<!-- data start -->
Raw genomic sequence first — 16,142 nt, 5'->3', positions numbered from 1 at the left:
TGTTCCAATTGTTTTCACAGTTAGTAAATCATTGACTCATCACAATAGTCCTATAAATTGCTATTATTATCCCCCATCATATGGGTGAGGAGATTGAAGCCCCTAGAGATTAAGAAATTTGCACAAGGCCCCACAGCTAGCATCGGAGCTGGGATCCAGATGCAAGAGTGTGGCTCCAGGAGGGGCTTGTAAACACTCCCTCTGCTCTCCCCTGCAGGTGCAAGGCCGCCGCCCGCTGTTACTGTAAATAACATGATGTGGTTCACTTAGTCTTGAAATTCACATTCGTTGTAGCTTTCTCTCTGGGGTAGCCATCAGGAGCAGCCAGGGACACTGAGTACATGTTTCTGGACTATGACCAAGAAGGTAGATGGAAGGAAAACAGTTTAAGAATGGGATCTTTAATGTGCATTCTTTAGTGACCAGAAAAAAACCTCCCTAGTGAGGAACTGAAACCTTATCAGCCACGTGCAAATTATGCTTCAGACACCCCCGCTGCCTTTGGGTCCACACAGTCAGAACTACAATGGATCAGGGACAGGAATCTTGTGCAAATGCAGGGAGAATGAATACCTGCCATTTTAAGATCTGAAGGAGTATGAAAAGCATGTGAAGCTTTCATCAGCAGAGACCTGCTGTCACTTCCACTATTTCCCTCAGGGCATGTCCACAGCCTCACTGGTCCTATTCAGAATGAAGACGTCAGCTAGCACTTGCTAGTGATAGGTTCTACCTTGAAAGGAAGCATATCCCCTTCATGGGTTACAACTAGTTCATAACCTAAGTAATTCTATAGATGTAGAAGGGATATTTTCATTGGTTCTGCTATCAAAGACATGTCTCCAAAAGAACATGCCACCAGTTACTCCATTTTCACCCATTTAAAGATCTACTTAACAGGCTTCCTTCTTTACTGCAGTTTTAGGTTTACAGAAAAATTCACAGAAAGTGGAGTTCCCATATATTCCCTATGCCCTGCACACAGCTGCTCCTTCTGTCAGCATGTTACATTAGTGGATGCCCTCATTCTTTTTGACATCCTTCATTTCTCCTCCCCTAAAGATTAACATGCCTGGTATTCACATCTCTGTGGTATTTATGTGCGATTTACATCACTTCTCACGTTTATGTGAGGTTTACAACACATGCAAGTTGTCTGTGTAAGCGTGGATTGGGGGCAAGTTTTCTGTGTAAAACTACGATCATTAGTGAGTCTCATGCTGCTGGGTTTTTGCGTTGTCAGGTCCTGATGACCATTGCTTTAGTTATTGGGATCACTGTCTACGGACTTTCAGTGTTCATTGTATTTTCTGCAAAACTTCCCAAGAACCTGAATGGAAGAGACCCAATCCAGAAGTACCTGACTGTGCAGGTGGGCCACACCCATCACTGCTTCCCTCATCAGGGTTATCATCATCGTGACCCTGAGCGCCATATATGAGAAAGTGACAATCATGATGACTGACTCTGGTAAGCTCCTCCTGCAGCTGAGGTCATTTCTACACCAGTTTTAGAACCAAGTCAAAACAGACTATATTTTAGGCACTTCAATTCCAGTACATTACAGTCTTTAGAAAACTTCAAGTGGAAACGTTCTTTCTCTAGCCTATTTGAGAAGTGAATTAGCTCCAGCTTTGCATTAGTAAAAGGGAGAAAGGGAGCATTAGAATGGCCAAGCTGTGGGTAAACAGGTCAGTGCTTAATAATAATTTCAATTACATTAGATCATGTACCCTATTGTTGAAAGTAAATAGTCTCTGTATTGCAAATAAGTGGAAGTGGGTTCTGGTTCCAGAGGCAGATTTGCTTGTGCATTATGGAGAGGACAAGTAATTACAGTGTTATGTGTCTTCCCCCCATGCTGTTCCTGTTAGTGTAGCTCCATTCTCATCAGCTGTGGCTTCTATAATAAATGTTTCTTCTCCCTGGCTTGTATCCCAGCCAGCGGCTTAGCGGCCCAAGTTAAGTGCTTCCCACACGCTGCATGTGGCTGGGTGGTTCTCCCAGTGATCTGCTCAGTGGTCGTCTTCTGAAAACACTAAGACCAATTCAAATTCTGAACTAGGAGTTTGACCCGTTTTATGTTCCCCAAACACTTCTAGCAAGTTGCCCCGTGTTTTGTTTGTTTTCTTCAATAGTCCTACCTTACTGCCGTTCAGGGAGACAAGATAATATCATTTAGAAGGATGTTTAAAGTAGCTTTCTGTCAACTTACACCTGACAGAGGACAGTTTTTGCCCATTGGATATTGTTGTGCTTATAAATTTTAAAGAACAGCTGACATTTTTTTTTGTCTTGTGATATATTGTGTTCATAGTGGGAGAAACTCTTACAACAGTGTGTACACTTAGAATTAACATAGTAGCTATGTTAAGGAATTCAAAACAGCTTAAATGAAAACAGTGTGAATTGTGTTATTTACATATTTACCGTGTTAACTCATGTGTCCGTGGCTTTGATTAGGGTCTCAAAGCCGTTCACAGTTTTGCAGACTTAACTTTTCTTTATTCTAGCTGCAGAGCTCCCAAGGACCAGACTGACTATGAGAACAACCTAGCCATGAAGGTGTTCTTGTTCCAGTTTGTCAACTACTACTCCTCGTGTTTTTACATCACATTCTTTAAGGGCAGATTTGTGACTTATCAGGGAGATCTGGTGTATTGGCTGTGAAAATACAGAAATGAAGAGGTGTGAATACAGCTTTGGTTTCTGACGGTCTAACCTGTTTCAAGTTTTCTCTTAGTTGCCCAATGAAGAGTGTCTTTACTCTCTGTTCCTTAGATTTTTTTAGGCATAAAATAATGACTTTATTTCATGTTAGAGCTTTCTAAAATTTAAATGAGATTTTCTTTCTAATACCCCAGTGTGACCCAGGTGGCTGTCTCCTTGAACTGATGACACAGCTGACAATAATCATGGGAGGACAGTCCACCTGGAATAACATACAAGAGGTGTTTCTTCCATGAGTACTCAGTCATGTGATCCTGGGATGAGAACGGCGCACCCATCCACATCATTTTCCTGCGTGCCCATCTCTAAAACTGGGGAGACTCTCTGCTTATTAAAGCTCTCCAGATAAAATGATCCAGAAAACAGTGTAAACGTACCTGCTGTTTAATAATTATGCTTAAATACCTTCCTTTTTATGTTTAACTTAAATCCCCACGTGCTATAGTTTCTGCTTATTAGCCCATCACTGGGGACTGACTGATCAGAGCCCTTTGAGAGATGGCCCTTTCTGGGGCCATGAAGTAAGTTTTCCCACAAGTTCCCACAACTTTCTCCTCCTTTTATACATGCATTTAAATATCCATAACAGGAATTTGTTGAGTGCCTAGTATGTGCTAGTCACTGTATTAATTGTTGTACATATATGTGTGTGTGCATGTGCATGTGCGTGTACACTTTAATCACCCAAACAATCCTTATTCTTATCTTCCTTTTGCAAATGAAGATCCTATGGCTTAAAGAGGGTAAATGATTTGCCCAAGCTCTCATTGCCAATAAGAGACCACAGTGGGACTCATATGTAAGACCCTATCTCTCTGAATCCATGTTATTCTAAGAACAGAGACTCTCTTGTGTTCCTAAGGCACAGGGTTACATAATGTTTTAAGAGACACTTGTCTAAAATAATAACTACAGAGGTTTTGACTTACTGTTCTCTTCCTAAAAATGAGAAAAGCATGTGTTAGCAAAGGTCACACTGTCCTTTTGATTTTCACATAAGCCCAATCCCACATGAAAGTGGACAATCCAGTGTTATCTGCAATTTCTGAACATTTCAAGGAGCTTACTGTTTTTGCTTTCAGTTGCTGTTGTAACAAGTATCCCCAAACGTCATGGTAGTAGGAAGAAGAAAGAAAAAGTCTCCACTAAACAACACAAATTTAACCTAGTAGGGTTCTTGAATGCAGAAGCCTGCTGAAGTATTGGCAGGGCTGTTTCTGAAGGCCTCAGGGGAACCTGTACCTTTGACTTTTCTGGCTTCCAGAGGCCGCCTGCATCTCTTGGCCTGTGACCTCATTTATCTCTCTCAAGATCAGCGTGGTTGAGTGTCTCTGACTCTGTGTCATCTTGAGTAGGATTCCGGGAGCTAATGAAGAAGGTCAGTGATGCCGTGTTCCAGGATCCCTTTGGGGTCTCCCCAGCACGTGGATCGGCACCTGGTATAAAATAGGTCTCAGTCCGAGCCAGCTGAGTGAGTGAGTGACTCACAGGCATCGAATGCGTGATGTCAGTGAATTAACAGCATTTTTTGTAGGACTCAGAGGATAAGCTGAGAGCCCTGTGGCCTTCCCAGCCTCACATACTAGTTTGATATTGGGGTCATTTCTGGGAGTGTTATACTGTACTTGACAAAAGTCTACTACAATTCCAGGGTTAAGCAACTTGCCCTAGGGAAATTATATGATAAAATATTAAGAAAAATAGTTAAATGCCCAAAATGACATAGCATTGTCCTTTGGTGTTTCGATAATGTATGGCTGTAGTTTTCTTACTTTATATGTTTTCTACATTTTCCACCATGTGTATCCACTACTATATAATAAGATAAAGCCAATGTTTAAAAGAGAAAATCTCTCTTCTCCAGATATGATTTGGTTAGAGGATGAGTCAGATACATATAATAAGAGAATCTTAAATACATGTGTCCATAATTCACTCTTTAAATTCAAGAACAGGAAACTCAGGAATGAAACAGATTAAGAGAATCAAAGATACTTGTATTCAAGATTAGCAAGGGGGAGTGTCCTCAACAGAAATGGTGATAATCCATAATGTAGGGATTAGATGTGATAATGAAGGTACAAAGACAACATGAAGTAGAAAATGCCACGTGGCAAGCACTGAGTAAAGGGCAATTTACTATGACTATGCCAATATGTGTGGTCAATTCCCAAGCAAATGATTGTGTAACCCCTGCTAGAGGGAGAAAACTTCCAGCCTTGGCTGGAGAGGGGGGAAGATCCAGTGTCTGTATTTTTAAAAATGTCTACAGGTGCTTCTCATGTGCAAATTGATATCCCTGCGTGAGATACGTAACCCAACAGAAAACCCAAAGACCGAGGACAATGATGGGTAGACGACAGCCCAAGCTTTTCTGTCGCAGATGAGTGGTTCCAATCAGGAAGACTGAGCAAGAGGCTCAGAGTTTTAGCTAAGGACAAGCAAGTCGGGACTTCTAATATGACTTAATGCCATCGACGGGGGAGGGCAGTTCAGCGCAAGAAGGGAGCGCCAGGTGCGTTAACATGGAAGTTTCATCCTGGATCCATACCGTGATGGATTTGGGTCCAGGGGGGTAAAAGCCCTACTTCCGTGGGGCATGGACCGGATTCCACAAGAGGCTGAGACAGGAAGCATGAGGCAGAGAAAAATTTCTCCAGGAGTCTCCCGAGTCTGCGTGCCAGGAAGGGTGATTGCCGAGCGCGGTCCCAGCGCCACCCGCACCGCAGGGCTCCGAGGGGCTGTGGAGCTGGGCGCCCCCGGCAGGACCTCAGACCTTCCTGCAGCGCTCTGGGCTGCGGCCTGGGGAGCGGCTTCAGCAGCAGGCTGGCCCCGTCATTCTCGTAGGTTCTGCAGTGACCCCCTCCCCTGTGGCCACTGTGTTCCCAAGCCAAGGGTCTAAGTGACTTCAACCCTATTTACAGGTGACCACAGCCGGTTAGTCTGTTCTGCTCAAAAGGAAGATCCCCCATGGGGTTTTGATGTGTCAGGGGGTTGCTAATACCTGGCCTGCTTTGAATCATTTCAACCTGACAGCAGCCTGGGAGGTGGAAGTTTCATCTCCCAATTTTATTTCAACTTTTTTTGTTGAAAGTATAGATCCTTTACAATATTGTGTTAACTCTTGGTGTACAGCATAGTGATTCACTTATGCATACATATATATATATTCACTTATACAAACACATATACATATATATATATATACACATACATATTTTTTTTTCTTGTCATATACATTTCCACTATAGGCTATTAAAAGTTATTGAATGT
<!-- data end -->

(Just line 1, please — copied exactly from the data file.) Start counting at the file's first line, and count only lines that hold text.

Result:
Raw genomic sequence first — 16,142 nt, 5'->3', positions numbered from 1 at the left: